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Speed, Fatigue Impairment, Seat Belts Cited in Truck Fatality Spike

One-third of the 635 truck occupants who died in accidents during 2011 were not wearing a seat belt, according to a Federal Motor Carrier Safety Administration analysis. Speeding played a role in 22% of those deaths and 4% had some kind of impairment – most often fatigue related. FMCSA Administrator Anne Ferro said in an interview last week that regulatory officials were “scratching their heads” over what might have caused the 20% spike in truck-occupant deaths during 2011 from the 530 in 2010. —Transport Topics 1/21/2013

President of American Trucking Associations Urges Expediting E-Logs

ATA President and CEO Bill Graves urged FMCSA to move forward with the rule, stating “The safety benefits of these devices should be plain: compliance with the hours-of-service rules leads to lower crash risk. … Electronic logs improve safety by making compliance with the rules easier, and further, I’d argue that fighting the use of this technology is an endorsement of providing drivers the opportunity to fudge on their logs. In fact, I’d go so far as to say it is an endorsement of the cheating itself . . . not the biggest problem the industry has, but certainly one that exists. There are those who fear the mandating of electronic logs because it will take away what they feel is a competitive advantage – namely the ability to drive longer than is allowed and perhaps longer than is safe.”—Transport Topics 12/3/12

Two University Institutes Play Roles in Transportation Public Policy

The University of Michigan Transportation Research Institute (UMTRI) is the chief repository for crash statistics that are the basis for measuring the effectiveness of federal and state highway safety enforcement activities. The Federal Motor Carrier Administration uses UMTRI’s data to compile information on roadside inspections and safety violations that are used to identify carriers that pose the greatest risk of crashes in the FMCSA’s Compliance, Safety, Accountability program. Another approach developed by the Virginia Tech Transportation Institute involves the study of personal driving behavior by using cameras and sensors in private vehicles. VTTI officials said the so-called naturalistic driving studies can provide new understanding of the causes of crashes.—Transport Topics 10/1/12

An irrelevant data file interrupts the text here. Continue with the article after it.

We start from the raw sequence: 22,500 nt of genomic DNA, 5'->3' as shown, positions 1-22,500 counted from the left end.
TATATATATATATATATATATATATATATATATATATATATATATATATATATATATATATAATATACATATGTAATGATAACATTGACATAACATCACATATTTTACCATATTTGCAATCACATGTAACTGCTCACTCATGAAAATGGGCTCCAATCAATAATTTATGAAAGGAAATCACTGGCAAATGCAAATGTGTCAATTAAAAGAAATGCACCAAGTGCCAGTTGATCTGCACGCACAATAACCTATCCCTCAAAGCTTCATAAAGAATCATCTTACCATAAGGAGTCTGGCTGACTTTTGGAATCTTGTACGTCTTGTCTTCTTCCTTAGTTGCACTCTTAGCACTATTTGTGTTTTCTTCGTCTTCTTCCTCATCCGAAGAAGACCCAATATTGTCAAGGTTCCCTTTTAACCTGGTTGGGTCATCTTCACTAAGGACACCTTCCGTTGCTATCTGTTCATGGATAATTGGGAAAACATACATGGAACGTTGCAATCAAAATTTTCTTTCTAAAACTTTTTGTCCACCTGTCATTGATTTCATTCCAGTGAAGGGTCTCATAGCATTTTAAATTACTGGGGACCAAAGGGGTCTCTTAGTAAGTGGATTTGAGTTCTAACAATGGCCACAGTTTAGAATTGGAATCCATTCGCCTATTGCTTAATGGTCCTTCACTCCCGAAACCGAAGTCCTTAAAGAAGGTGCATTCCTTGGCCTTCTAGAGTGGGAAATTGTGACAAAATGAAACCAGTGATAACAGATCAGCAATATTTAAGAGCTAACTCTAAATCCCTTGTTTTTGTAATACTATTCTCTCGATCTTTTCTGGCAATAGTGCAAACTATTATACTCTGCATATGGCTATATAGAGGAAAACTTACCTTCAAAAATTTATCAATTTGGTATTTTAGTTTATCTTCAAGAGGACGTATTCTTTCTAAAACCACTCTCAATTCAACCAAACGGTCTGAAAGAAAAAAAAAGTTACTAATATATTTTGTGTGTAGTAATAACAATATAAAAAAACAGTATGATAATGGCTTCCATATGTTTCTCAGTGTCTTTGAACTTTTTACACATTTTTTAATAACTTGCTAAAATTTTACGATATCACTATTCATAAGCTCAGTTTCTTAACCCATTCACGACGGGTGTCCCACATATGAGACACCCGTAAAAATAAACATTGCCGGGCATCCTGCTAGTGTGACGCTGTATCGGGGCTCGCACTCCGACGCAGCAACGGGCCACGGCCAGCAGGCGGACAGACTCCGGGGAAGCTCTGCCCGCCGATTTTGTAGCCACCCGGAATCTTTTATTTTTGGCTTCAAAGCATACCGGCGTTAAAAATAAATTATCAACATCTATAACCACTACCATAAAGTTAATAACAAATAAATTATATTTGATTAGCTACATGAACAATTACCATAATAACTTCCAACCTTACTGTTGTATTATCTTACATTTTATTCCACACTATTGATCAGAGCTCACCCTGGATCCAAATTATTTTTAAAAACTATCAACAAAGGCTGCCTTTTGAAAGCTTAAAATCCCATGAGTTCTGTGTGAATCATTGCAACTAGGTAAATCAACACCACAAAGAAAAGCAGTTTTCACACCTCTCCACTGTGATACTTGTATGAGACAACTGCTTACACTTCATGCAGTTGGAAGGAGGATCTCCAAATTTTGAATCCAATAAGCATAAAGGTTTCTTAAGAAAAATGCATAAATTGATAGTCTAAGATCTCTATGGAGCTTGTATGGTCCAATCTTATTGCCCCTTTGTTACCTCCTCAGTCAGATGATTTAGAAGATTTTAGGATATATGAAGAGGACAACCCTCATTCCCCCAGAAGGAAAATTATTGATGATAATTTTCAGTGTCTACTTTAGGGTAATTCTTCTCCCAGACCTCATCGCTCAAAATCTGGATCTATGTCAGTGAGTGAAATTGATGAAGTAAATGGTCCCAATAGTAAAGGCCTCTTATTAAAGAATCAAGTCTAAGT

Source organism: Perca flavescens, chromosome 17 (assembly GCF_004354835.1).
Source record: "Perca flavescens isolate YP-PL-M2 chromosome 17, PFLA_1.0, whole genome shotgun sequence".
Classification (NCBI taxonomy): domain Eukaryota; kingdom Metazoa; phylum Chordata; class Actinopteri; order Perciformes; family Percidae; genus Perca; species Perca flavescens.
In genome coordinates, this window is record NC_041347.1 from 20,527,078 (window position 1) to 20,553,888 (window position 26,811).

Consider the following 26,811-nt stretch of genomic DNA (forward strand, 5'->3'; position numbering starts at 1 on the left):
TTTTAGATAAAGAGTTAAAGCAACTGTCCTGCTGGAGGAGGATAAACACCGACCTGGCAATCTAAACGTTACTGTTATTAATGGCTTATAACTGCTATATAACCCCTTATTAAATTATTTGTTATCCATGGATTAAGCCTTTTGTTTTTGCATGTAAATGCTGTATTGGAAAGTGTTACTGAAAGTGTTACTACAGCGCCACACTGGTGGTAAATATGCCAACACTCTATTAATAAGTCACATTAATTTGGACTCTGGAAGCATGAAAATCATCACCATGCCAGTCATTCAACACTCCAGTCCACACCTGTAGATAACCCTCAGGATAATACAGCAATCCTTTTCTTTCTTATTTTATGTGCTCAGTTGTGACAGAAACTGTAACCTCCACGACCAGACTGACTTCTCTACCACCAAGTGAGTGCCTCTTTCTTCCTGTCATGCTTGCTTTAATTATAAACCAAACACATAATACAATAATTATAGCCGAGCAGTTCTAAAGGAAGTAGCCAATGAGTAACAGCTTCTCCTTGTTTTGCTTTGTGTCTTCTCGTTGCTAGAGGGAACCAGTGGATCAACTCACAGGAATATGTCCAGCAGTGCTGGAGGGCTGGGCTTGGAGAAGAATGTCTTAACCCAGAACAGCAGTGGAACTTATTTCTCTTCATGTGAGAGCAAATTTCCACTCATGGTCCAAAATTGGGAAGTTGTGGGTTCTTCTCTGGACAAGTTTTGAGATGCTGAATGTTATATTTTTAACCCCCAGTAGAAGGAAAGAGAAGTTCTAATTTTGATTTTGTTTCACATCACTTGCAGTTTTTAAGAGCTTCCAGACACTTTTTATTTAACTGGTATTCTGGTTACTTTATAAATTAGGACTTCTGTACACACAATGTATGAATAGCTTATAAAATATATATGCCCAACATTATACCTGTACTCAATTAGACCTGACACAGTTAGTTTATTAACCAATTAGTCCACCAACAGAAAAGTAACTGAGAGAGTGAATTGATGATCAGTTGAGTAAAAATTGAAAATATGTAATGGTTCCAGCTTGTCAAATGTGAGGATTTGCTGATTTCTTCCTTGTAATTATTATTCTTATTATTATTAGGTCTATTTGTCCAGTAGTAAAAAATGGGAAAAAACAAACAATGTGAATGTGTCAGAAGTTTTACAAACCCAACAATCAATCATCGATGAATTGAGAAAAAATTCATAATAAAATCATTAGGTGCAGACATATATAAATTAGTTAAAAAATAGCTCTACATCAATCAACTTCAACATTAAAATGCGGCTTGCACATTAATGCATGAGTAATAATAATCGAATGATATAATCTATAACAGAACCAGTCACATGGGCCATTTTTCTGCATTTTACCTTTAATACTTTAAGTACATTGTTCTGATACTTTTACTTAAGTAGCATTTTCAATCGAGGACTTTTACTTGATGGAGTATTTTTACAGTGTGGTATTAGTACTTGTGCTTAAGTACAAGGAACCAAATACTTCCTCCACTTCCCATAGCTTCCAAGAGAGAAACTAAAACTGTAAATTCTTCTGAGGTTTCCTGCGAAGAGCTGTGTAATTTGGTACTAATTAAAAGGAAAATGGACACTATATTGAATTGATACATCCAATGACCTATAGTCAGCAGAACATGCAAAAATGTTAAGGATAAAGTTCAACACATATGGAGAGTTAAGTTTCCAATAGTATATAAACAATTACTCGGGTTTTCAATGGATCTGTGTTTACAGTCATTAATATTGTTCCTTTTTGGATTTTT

Texting Truck Drivers 23 Times More Likely to Crash

In 2009 an analysis by VTTI of data from 203 truck drivers showed that drivers who sent text messages while driving were 23.2 times more likely to be involved in a crash or near-crash than if they were not texting while driving. That led to an executive order by the president of the United States to ban texting while driving for government workers – and in January 2010 the U.S. Department of Transportation extended the ban on texting while driving to commercial truck and bus drivers.  —Transport Topics 10/1/12

ATA Asks Court to Overturn Hours-of-Service 34-Hour  Restart Revisions

The rule, set to take effect in July 2013, would restrict how drivers could use the restart provision, which allows a driver to reset the weekly driving limit by not working for 34 hours. Under the changes, drivers can use the restart only once every seven days, and the period must include two spans from 1 a.m. to 5 a.m. — an attempt by FMCSA to encourage nighttime sleep. —It also requires drivers to take a 30-minute break before driving more than eight hours, and rolls back an hours-of-service exemption for regional drivers by including them in the break requirement.—Transport Topics 7/30/12

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